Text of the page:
W3C Publishes Web Services Policy 1.5
- By Kurt Mackie
- September 5, 2007
Group devises a more flexible method of handling policy changes for Web services and service-oriented architectures.
The World Wide Web Consortium (W3C) published its Web Services Policy 1.5 Framework recommendation, which lays out a blueprint for creating extensions to a Web service. The objective of the Framework is to make life easier for developers, especially in terms of enabling security and messaging.
The Framework specifies a more modular approach to enforcing Web services policy, using XML code that operates at the domain level. Policy changes can be made "without disruption or requiring changes to lower level service descriptions," according to an announcement issued by the W3C.
Under the Framework, the service's policy can contain "policy alternatives," which in turn contain "policy assertions." A snippet of code with multiple policy assertions is shown in the W3C's recommendation (Example 1-1).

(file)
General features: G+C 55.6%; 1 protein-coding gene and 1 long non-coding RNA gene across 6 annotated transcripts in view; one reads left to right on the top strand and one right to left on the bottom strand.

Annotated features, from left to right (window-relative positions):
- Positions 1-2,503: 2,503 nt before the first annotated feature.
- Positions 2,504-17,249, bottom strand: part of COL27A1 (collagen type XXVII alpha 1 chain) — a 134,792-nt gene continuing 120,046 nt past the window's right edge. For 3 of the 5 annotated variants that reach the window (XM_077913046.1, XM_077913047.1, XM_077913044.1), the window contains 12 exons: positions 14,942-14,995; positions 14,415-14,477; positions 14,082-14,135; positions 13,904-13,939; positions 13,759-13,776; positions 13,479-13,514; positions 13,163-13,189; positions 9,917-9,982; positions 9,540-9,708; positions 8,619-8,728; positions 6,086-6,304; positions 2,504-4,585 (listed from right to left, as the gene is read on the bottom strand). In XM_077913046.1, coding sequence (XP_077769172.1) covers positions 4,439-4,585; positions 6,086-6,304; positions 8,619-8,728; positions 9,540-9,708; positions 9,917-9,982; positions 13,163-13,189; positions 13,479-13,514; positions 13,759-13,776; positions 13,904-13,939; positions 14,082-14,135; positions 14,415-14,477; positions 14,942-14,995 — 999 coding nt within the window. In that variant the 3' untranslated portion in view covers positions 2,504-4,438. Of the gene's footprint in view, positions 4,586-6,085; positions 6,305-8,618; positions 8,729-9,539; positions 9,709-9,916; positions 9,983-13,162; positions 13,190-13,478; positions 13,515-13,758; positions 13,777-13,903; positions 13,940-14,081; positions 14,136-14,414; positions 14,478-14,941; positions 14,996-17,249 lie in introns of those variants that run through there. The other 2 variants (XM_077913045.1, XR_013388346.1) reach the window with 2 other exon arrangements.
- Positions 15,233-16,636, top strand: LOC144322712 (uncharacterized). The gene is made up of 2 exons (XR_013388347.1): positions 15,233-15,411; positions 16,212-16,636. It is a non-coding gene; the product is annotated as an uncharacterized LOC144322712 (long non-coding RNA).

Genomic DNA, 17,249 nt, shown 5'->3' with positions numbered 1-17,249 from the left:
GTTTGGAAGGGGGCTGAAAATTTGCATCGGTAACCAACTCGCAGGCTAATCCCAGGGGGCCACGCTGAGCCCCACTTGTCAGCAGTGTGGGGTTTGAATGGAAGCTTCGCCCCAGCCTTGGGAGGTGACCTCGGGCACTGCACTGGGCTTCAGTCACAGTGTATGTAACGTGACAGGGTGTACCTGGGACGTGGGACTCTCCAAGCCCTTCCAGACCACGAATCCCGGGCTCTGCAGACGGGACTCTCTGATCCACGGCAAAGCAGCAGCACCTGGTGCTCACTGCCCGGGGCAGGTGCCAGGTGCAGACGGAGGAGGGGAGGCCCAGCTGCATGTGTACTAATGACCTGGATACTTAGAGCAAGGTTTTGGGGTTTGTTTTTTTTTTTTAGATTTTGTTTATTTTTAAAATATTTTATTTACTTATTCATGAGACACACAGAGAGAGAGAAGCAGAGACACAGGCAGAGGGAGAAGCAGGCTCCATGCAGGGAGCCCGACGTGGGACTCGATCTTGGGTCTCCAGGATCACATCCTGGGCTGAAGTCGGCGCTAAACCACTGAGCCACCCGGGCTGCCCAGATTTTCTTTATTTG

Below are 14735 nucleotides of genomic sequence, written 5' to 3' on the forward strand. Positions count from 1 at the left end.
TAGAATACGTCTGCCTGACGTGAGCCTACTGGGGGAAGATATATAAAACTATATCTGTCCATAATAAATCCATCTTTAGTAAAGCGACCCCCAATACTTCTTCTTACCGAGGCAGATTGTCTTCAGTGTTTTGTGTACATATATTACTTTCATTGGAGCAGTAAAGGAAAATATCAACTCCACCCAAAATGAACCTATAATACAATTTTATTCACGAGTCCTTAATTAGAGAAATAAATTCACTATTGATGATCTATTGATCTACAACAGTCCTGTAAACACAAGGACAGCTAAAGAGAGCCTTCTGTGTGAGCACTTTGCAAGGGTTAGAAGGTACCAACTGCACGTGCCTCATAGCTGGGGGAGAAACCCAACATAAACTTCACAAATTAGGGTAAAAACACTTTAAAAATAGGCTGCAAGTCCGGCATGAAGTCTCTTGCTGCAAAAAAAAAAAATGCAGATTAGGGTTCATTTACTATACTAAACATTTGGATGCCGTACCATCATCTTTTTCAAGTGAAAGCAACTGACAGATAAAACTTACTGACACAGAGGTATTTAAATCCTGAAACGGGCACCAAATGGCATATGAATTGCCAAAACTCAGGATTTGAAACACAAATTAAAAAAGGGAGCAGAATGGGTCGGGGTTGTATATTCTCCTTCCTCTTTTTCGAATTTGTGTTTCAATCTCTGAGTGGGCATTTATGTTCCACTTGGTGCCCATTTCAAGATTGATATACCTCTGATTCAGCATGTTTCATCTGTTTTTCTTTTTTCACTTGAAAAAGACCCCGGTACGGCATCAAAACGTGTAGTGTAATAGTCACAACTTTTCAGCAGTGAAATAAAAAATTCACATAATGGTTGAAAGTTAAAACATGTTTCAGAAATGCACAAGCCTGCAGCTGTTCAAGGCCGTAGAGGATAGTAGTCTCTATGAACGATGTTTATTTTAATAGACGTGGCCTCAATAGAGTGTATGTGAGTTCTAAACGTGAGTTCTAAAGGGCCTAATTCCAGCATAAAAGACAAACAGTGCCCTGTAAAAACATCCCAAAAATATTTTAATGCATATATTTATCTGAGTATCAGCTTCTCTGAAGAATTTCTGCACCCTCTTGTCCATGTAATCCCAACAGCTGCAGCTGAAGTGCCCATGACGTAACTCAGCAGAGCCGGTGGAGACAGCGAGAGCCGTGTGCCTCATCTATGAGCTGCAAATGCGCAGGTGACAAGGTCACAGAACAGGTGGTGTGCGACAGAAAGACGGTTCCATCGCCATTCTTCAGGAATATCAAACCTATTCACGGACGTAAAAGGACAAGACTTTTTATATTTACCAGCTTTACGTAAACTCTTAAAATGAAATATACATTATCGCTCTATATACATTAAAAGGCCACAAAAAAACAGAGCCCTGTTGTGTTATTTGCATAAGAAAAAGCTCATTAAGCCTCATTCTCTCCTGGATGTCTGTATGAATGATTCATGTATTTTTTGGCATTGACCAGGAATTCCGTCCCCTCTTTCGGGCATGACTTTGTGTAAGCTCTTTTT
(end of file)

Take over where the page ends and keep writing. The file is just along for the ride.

The spec's security assertions were tested by some of the companies in the W3C's Web Services Policy Working Group. The spec was also reviewed by some of OASIS' Web Services Technical Committees, including UDDI, WS-RX, WS-TX and WS-SX.
The Web Services Policy 1.5 spec was also coordinated with the W3C's WS-Addressing Working Group, which released its own recommendation on metadata addressing, which is called "Web Services Addressing 1.0."
Companies in the W3C's Web Services Policy Working Group expressed support for the Web Serves Policy 1.5 Framework in their testimonials, with some suggesting that their companies' products will utilize the spec.
The Framework will lead to "compatibility" improvements in the Web services realm, according to Don Deutsch, Oracle's vice president of standards strategy and architecture.
"By allowing interactions between Web components to be tailored at runtime based on declarative specifications, WS-Policy promotes flexibility and enhances compatibility," Deutsch stated.
The spec will also improve operations for service-oriented architectures (SOAs), according to David Orchard, BEA Systems' senior technical director.
"A key aspect of Service Oriented Architecture deployments is the description of the services, and WS-Policy can enhance service description and can represent a crucial building block for SOA and other related initiatives such as Service Component Architecture (SCA)," Orchard stated.
Kurt Mackie is senior news producer for 1105 Media's Converge360 group.